CAPTAIN ROBERT DOUGAL
Dumfries, Roxburgh, Selkirk and Kirkcudbright Militia,

Late  53rd B.N.I. and 17TH Punjab Infantry
______________________________________________________________________________
Henry Robert Dougal was born on the 12th of
January, 1836 at Allipore, a suburb of Calcutta,
India.

He was the son of George Dougal, a merchant and
his wife Georgina Dougal (nee Forbes).


Robert was baptized at the Old Church at Fort
William, Calcutta on the 9th of February, 1836.
Robert’s father, George Dougal, was an old India hand, having first gone out to India as a merchant in 1823 when he
obtained a surety bond in the amount of £500 which was then required by the East India Company for all Europeans
traveling to India.  Robert’s mother died in Garden Reach, India on the 3rd of September, 1843.  His father subsequently
remarried Marion Dougal, a native of Canobie, Dumfriesshire, and had three children with her prior to his death in India
in 1860.

It appears that although born in India, Robert attended school in England.  He received the usual classical and
mathematical education of the times.

In May of 1852 Robert was nominated as a cadet for the Bengal Infantry by HEIC Director Elliot Macnaghton at the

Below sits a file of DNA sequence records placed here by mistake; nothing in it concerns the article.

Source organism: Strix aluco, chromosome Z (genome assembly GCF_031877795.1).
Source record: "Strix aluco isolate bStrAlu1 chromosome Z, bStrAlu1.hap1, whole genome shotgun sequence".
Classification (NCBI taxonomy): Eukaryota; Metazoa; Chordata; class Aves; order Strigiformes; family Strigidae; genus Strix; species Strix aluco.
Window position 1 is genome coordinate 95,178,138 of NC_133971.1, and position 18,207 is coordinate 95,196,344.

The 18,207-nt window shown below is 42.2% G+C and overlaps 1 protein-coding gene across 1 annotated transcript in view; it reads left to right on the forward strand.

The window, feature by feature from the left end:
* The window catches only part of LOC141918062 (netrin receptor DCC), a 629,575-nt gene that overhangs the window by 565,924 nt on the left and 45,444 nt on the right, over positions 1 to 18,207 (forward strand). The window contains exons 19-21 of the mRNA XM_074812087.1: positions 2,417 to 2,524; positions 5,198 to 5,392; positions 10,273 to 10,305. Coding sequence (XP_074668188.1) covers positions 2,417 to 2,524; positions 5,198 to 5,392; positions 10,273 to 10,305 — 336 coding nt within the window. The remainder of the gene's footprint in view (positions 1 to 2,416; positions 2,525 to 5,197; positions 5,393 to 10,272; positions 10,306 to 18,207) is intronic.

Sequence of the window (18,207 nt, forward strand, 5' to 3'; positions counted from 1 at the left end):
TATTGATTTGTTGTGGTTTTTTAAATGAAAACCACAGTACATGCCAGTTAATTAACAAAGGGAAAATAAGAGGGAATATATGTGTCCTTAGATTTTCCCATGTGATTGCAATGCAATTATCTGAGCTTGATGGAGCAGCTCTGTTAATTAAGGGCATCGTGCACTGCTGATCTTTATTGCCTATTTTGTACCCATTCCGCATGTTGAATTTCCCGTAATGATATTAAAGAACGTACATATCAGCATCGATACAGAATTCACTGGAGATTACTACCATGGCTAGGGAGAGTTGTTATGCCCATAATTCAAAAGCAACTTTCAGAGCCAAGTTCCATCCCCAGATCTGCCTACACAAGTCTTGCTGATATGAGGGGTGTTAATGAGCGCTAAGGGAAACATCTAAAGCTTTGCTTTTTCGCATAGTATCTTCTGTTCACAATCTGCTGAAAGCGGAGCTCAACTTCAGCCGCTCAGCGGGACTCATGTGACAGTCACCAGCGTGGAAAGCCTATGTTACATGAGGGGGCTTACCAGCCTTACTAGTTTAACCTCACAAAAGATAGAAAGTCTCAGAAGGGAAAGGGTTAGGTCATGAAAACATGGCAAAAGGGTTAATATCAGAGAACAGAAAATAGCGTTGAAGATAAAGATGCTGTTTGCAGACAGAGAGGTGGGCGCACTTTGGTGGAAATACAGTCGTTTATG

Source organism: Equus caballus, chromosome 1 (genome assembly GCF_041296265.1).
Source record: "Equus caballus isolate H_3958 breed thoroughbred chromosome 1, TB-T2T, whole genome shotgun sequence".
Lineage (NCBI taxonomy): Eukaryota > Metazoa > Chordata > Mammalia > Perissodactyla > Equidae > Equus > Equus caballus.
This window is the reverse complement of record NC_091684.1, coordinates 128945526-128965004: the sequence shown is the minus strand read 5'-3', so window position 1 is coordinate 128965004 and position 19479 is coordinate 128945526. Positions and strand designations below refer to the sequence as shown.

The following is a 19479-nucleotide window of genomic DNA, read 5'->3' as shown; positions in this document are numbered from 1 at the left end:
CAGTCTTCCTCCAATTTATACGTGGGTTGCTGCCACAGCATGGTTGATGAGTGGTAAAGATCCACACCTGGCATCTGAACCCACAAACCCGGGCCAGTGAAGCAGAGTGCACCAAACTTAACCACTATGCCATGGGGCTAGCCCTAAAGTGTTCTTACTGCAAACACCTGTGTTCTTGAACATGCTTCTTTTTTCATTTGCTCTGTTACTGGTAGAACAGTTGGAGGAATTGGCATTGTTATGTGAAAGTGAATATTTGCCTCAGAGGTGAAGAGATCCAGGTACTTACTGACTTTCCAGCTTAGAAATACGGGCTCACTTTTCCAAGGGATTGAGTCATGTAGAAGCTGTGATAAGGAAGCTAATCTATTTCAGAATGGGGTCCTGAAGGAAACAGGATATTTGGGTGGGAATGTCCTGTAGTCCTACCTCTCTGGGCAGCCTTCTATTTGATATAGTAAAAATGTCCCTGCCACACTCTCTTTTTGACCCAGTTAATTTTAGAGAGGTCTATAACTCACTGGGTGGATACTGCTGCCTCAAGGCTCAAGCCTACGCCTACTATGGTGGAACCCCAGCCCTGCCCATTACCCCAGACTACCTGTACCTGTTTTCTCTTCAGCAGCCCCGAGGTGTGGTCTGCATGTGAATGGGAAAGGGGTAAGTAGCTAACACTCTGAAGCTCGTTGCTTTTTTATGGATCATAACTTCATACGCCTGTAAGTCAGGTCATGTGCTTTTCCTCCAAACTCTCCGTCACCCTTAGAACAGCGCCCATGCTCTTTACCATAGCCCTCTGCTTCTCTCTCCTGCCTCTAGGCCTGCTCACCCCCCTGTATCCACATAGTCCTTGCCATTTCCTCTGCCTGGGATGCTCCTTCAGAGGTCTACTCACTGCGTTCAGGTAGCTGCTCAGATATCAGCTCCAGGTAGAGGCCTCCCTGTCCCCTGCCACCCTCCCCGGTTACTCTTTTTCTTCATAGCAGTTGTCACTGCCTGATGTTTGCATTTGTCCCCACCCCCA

recommendation of Robert’s father, who was then stated to be a merchant living at 31 Gloucester Place, Hyde Park.  
Robert passed the examination on the 2nd of June, 1852, but Colonel Vibart in
Addiscombe, Its Heroes and Men of Note,
as well as Robert’s service papers, reflect Robert as having attended the HEIC seminary at Addiscombe from August,
1853 to till June of 1855.  Robert embarked for India on the overland route on the 4th of October 1855, and as was
customary, was commissioned an Ensign in the Bengal Infantry effective as of that date.

Robert arrived at Fort William on the 19th of November, 1855 and was immediately posted to the 49th Bengal Native
Infantry.  He was promoted to Lieutenant with that Regiment on the 10th of October, 1856.

On May 10th, 1857, the sowars of the 3rd Bengal Light Cavalry rose against their officers at Meerut in northern India.  
The insurrection rapidly spread through the Bengal regiments of the HEIC Army, becoming what is known as the Indian
Mutiny.  According to Gimlette,
A Postscript to the Records of the Indian Mutiny, London 1927, as a precautionary
measure the 49th B.N.I. was disarmed at Meean Meer on 13th of May, 1857.  His regiment having been disarmed,
Lieutenant Dougal was ordered on the 17th of August to do duty with the famous Punjaub Irregular Force.  In December,
Robert was ordered to do duty with the 17th Punjab Infantry, one of the then newly raised regiments of the Punjaub
Irregular Force. (G.O. 8 December 1857).  

According to
UBIQUE: WAR SERVICES OF ALL THE OFFICERS OF H.M.’S BENGAL ARMY, Lieutenant Dougal’s
services with the 17th Punjab Infantry during the Indian Mutiny were as follows:

“Lieutenant Dougal served during the Mutiny, 1857.  In July 1857, under Major Allen, proceeded to intercept the
Sealkot Mutineers.  Present at the disarming of the cities of Poor and Mozuffernuggur, March 1858.  Served under